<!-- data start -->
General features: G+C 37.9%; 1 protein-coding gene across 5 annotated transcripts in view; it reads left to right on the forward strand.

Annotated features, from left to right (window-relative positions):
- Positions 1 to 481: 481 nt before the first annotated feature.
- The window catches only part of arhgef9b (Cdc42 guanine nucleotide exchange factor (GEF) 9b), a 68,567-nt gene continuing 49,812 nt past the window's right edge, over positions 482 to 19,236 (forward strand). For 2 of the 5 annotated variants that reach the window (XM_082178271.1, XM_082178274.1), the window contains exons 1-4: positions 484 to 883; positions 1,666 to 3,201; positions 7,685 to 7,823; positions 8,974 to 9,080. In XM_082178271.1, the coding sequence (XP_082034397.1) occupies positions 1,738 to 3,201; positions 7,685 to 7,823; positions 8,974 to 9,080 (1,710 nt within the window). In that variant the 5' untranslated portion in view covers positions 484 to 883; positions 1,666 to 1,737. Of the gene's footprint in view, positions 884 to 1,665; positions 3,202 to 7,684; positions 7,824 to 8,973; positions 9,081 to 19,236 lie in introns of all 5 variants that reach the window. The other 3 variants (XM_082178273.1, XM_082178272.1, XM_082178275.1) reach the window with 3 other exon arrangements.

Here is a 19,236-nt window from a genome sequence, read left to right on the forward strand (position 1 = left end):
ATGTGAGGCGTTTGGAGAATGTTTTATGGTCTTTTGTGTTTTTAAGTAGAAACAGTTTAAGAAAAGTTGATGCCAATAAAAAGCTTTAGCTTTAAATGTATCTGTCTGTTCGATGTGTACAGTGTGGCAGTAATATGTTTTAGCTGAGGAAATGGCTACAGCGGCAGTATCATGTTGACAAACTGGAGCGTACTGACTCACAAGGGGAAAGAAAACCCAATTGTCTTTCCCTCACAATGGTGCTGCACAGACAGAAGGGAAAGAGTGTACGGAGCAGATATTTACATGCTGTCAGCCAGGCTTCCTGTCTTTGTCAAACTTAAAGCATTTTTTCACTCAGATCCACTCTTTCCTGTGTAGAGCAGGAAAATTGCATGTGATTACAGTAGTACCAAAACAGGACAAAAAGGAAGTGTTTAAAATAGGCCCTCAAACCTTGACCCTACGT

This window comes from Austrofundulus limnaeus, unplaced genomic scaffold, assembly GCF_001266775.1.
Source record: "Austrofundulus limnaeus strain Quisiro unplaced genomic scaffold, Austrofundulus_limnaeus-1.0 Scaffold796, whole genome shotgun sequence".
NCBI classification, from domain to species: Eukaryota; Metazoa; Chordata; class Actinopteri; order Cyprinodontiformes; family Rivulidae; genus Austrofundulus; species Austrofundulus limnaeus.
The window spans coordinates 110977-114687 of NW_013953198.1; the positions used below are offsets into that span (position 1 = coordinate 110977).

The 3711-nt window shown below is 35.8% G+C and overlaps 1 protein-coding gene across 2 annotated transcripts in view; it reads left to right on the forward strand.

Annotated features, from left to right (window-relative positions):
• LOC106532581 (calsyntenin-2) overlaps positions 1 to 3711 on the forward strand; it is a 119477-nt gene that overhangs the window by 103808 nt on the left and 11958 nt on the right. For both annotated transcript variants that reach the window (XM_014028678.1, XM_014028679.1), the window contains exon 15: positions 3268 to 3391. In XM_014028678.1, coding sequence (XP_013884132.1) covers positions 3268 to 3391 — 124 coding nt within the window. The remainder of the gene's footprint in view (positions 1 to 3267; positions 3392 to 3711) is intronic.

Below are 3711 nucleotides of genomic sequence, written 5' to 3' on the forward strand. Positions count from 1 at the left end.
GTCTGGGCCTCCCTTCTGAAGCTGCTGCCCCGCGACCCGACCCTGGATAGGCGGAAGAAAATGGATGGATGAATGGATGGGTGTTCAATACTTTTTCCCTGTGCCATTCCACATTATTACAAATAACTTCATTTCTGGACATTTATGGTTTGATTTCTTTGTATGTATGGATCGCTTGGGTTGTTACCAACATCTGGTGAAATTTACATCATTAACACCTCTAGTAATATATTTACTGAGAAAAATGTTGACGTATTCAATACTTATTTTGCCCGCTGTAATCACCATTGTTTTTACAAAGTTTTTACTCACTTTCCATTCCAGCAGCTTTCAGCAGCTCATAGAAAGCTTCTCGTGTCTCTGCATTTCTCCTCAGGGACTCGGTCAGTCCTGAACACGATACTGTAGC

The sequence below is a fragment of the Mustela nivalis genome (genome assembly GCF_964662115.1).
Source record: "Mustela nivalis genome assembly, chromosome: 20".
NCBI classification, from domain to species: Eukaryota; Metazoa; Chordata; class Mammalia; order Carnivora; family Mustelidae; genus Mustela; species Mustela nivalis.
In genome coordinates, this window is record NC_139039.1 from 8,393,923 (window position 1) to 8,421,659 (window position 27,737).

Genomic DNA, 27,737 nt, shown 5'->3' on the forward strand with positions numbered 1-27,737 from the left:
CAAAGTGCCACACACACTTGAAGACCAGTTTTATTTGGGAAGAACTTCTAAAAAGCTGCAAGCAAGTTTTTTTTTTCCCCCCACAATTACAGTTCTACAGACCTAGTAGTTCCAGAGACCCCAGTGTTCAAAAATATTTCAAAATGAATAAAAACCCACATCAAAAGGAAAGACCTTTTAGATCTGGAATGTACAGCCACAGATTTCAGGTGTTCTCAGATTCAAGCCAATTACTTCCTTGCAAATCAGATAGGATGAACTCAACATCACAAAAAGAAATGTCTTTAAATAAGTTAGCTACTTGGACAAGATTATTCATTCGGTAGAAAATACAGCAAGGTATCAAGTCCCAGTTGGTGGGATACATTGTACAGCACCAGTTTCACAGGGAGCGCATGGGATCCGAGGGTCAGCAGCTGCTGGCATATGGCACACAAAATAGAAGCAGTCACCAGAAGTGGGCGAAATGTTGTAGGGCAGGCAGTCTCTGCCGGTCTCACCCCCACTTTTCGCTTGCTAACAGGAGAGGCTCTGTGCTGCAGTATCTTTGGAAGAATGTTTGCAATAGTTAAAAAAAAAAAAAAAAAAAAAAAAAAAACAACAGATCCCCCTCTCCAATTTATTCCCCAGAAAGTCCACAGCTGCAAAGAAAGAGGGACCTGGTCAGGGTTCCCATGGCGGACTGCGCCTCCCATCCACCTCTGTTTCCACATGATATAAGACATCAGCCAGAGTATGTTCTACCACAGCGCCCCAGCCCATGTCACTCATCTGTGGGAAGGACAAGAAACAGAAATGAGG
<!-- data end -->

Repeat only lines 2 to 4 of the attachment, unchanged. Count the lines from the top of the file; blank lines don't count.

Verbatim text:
Annotated features, from left to right (window-relative positions):
- Positions 1 to 481: 481 nt before the first annotated feature.
- The window catches only part of arhgef9b (Cdc42 guanine nucleotide exchange factor (GEF) 9b), a 68,567-nt gene continuing 49,812 nt past the window's right edge, over positions 482 to 19,236 (forward strand). For 2 of the 5 annotated variants that reach the window (XM_082178271.1, XM_082178274.1), the window contains exons 1-4: positions 484 to 883; positions 1,666 to 3,201; positions 7,685 to 7,823; positions 8,974 to 9,080. In XM_082178271.1, the coding sequence (XP_082034397.1) occupies positions 1,738 to 3,201; positions 7,685 to 7,823; positions 8,974 to 9,080 (1,710 nt within the window). In that variant the 5' untranslated portion in view covers positions 484 to 883; positions 1,666 to 1,737. Of the gene's footprint in view, positions 884 to 1,665; positions 3,202 to 7,684; positions 7,824 to 8,973; positions 9,081 to 19,236 lie in introns of all 5 variants that reach the window. The other 3 variants (XM_082178273.1, XM_082178272.1, XM_082178275.1) reach the window with 3 other exon arrangements.